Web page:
# How does Google's Traffic Estimator calculate the “Estimated Avg. CPC”?

I use Google's Traffic Estimator to calculate the Estimated Average Cost Per Click.

I use the following filters:

``````Locations: Australia
Languages: English
``````

and the following phrase `air conditioner melbourne`.

When I use `Max CPC = \$100`, the result is: `AU\$6.08`.

But, when I use `Max CPC = \$10`, the result is: `AU\$3.87`.

Why is this difference?

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The "Max CPC" field is the maximum you wish to pay per click. If you enter a Max CPC of \$100 then you will never pay more than \$100 per click, so the average will always be less than \$100 - in this case \$6.08.

However, restricting it to \$10 Max CPC means you're cutting out all the clicks from \$10 to \$100, therefore the average CPC will be less.

Quick example: two companies by ads at \$20 per click and \$2 per click respectively. The Average CPC here is \$11. Now, if your Max CPC was \$10 then the \$20 ad is ignored, meaning the new average is just \$2.

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Is there any way to know the number of ads that participate in the average calculation (e.g. 2 ads in your example)? – Misha Moroshko Nov 21 '11 at 21:28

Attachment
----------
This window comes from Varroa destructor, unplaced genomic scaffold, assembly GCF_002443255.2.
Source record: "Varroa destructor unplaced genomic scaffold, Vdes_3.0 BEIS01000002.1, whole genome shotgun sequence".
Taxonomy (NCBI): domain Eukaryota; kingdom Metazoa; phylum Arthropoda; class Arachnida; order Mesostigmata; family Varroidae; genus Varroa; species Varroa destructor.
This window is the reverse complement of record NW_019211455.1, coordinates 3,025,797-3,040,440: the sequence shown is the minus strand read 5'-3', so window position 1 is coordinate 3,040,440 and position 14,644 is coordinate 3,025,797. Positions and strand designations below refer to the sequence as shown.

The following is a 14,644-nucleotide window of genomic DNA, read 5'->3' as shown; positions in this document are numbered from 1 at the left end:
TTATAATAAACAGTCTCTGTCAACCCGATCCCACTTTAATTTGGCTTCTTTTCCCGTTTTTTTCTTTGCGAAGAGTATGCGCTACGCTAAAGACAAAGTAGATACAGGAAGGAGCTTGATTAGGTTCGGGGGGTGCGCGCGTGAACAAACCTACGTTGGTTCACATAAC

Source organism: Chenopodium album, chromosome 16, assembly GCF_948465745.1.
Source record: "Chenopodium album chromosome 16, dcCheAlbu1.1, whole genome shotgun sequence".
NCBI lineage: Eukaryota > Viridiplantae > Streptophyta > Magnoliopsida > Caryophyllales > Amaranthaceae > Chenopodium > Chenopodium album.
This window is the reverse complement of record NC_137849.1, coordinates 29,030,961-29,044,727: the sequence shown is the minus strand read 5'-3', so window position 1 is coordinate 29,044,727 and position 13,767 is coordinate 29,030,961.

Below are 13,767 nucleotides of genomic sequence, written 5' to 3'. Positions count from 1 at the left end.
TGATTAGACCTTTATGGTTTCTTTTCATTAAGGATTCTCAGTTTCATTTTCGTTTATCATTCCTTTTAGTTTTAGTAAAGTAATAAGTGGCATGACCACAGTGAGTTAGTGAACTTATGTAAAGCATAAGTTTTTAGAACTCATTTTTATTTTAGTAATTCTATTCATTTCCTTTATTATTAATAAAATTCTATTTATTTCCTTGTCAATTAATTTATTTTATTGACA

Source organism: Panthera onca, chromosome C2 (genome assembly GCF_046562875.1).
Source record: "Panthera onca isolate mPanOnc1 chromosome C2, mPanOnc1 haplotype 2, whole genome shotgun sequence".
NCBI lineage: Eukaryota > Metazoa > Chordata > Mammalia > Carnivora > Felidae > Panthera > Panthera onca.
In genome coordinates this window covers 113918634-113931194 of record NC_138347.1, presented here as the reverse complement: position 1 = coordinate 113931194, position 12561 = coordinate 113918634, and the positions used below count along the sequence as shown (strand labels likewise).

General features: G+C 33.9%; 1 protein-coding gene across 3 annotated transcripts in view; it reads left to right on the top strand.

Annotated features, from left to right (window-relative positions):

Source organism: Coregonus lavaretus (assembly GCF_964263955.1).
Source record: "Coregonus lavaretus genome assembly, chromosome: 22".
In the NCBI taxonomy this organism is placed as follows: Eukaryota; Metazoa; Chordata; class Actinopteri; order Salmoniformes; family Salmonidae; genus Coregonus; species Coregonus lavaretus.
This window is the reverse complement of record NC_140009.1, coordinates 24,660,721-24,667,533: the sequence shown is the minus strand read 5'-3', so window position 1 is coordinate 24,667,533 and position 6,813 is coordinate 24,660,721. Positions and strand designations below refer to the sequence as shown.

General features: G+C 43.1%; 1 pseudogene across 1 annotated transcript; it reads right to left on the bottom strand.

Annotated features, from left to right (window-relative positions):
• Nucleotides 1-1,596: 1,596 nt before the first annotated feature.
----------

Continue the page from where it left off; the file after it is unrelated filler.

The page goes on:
Not that I know of, sorry. – DisgruntledGoat Nov 22 '11 at 0:24
Regarding your example: If put `Max CPC = \$10`, and I get `Estimated Avg. CPC = \$2`, should I assume that if I pay \$2 per click Google will place my ad in the first position? I thought that if someone pays more than me (like \$20 in the example), its ad will be above mine. What am I missing? – Misha Moroshko Nov 22 '11 at 10:35
Maybe you could also help me with this related question: webmasters.stackexchange.com/questions/22378 – Misha Moroshko Nov 22 '11 at 11:27

Basically you can use the formula for calculating the average cpc average cpc= (ad rank/quality score)+ estimated first page bid max cpc=\$100 you find the quality score of that keyword estimated first page bid =\$.01 then you can calculate average cpc of that keyword

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